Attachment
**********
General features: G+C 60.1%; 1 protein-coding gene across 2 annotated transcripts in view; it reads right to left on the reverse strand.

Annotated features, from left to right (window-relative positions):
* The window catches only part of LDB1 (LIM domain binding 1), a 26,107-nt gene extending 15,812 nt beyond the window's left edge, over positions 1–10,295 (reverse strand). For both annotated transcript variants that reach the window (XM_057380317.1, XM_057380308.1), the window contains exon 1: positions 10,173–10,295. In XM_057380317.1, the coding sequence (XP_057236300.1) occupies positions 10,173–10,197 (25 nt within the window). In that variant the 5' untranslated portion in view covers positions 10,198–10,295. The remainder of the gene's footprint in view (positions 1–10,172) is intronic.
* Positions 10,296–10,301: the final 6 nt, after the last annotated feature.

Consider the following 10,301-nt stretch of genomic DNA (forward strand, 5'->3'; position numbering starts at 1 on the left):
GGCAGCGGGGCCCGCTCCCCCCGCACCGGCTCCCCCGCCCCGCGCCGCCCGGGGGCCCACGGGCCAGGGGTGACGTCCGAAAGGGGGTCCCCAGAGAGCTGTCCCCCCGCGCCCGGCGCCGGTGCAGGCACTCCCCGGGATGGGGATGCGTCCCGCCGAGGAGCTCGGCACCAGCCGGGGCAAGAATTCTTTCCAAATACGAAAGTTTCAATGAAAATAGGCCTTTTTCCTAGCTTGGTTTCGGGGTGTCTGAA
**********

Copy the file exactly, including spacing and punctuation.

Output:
General features: G+C 60.1%; 1 protein-coding gene across 2 annotated transcripts in view; it reads right to left on the reverse strand.

Annotated features, from left to right (window-relative positions):
* The window catches only part of LDB1 (LIM domain binding 1), a 26,107-nt gene extending 15,812 nt beyond the window's left edge, over positions 1–10,295 (reverse strand). For both annotated transcript variants that reach the window (XM_057380317.1, XM_057380308.1), the window contains exon 1: positions 10,173–10,295. In XM_057380317.1, the coding sequence (XP_057236300.1) occupies positions 10,173–10,197 (25 nt within the window). In that variant the 5' untranslated portion in view covers positions 10,198–10,295. The remainder of the gene's footprint in view (positions 1–10,172) is intronic.
* Positions 10,296–10,301: the final 6 nt, after the last annotated feature.

Consider the following 10,301-nt stretch of genomic DNA (forward strand, 5'->3'; position numbering starts at 1 on the left):
GGCAGCGGGGCCCGCTCCCCCCGCACCGGCTCCCCCGCCCCGCGCCGCCCGGGGGCCCACGGGCCAGGGGTGACGTCCGAAAGGGGGTCCCCAGAGAGCTGTCCCCCCGCGCCCGGCGCCGGTGCAGGCACTCCCCGGGATGGGGATGCGTCCCGCCGAGGAGCTCGGCACCAGCCGGGGCAAGAATTCTTTCCAAATACGAAAGTTTCAATGAAAATAGGCCTTTTTCCTAGCTTGGTTTCGGGGTGTCTGAA